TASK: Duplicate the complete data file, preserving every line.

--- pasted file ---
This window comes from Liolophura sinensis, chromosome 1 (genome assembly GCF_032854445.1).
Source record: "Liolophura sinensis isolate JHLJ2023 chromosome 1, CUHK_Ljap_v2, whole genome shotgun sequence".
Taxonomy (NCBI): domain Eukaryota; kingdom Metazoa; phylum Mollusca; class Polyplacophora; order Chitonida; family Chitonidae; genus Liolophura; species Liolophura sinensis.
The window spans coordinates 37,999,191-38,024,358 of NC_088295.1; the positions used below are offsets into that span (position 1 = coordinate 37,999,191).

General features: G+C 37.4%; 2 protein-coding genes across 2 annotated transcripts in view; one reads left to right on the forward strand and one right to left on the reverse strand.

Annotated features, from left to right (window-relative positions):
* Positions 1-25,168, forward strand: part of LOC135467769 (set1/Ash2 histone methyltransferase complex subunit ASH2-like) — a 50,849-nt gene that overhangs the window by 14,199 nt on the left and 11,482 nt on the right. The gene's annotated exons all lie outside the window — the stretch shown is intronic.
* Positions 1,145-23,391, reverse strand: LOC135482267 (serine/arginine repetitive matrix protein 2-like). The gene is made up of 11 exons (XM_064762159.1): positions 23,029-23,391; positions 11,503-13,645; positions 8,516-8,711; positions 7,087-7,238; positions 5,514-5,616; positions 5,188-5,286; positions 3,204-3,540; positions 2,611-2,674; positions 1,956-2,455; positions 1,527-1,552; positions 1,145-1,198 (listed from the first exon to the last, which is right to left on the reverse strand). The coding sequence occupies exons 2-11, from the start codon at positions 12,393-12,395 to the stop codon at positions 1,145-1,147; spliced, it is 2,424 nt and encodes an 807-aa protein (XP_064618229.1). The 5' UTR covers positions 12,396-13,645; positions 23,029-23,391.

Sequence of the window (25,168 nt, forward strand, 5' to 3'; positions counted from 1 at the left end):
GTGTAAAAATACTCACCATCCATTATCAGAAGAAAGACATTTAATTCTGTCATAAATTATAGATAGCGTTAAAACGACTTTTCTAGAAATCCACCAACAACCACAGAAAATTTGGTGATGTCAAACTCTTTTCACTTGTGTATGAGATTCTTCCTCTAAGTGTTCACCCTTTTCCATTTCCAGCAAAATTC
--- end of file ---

This window comes from Liolophura sinensis, chromosome 1 (genome assembly GCF_032854445.1).
Source record: "Liolophura sinensis isolate JHLJ2023 chromosome 1, CUHK_Ljap_v2, whole genome shotgun sequence".
Taxonomy (NCBI): domain Eukaryota; kingdom Metazoa; phylum Mollusca; class Polyplacophora; order Chitonida; family Chitonidae; genus Liolophura; species Liolophura sinensis.
The window spans coordinates 37,999,191-38,024,358 of NC_088295.1; the positions used below are offsets into that span (position 1 = coordinate 37,999,191).

General features: G+C 37.4%; 2 protein-coding genes across 2 annotated transcripts in view; one reads left to right on the forward strand and one right to left on the reverse strand.

Annotated features, from left to right (window-relative positions):
* Positions 1-25,168, forward strand: part of LOC135467769 (set1/Ash2 histone methyltransferase complex subunit ASH2-like) — a 50,849-nt gene that overhangs the window by 14,199 nt on the left and 11,482 nt on the right. The gene's annotated exons all lie outside the window — the stretch shown is intronic.
* Positions 1,145-23,391, reverse strand: LOC135482267 (serine/arginine repetitive matrix protein 2-like). The gene is made up of 11 exons (XM_064762159.1): positions 23,029-23,391; positions 11,503-13,645; positions 8,516-8,711; positions 7,087-7,238; positions 5,514-5,616; positions 5,188-5,286; positions 3,204-3,540; positions 2,611-2,674; positions 1,956-2,455; positions 1,527-1,552; positions 1,145-1,198 (listed from the first exon to the last, which is right to left on the reverse strand). The coding sequence occupies exons 2-11, from the start codon at positions 12,393-12,395 to the stop codon at positions 1,145-1,147; spliced, it is 2,424 nt and encodes an 807-aa protein (XP_064618229.1). The 5' UTR covers positions 12,396-13,645; positions 23,029-23,391.

Sequence of the window (25,168 nt, forward strand, 5' to 3'; positions counted from 1 at the left end):
GTGTAAAAATACTCACCATCCATTATCAGAAGAAAGACATTTAATTCTGTCATAAATTATAGATAGCGTTAAAACGACTTTTCTAGAAATCCACCAACAACCACAGAAAATTTGGTGATGTCAAACTCTTTTCACTTGTGTATGAGATTCTTCCTCTAAGTGTTCACCCTTTTCCATTTCCAGCAAAATTC